But Westbrook revealed that he felt that notion was disingenuous.
“Yeah, (they said it),” Westbrook said. “But that wasn’t true. Let’s be honest.”
He also took another shot at Vogel, placing much of the blame on the star trio’s lackluster record — they were 11-10 in their 21 games together — on the way they were used offensively, while also mentioning their obvious fit issues and unfortunate health.
“I mean, it’s a combination of where we are on the floor, positioning, fit and challenge, trial and error, being able to play on the floor with each other,” Westbrook said. “Finding ways to be able to utilize us to the best of our abilities. It’s that simple.”
Westbrook’s attempt to deflect and finger-point ultimately rings hollow.
The Lakers indisputably went out of their way to accommodate their highest-paid player ($44 million), from giving him spots in the starting and closing lineups at times he didn’t deserve them, to letting him handle primary ballhandling duties, to handling him with kid gloves in critical media sessions. Vogel tweaked his defensive schemes to factor in Westbrook’s limitations.
Even Westbrook’s superstar teammates made notable adjustments. Davis slid up to center more despite his historic hesitance to better space the floor. James even played some small-ball center, and implemented more screening, rolling and cutting into his game to remain effective off the ball when Westbrook had it.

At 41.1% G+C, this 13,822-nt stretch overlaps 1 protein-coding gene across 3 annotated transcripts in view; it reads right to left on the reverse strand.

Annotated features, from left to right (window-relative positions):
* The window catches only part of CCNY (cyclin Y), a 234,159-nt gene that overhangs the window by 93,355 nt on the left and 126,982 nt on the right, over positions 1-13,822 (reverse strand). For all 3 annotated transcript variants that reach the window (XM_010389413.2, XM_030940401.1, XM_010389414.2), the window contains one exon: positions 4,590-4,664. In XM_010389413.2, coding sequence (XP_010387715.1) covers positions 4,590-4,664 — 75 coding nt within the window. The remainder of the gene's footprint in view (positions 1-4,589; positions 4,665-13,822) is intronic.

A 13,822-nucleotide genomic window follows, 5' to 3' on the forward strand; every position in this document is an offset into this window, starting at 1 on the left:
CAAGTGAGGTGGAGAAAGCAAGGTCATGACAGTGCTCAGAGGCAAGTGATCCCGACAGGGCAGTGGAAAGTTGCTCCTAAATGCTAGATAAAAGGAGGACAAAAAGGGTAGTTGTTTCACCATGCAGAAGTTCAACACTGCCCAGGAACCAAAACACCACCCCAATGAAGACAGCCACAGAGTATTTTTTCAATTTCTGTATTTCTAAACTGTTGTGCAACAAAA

In contrast, Westbrook, who promised James and Davis last offseason that he would adjust more than either player, never expanded his skill set to become effective without the ball in his hands. He rarely screened on or off the ball, cut hard, or relocated around the perimeter.
On the whole, there is a clear cognitive dissonance between the player Westbrook is and the player he thinks he is.
He is no longer an All-Star or All-NBA player. He’s declined as a jump-shooter, finisher and defender. He was arguably the worst high-volume shooter in the league. He no longer impacts games with his energy and effort the way he used to.
His lack of gravity can suffocate his team’s offense, barring the other four players all being above-average shooters. It’s difficult for a coach to find four shooters to place around Westbrook in every lineup. His turnovers are often momentum-swinging. Defensively, he’s typically disinterested, to say the least. He didn’t box out.
Most advanced metrics deem Westbrook as somewhere between an average-to-major-net-negative player.
Yet that is not how he views himself. He hasn’t accepted that he’s moved into a different phase of his Hall of Fame career. He believes he’s entitled to playing time and a role because of who he used to be. He lacks self-awareness. And he can’t properly adjust his game — and become the proverbial star in his new role — until he adjusts his perspective.
Which makes the uncertainty regarding his future so interesting.
Westbrook may have been trying to save his legacy with this exit interview, but in the process he burned every bridge connecting back to the Lakers.
And that might be his biggest contribution to the Lakers during his tenure.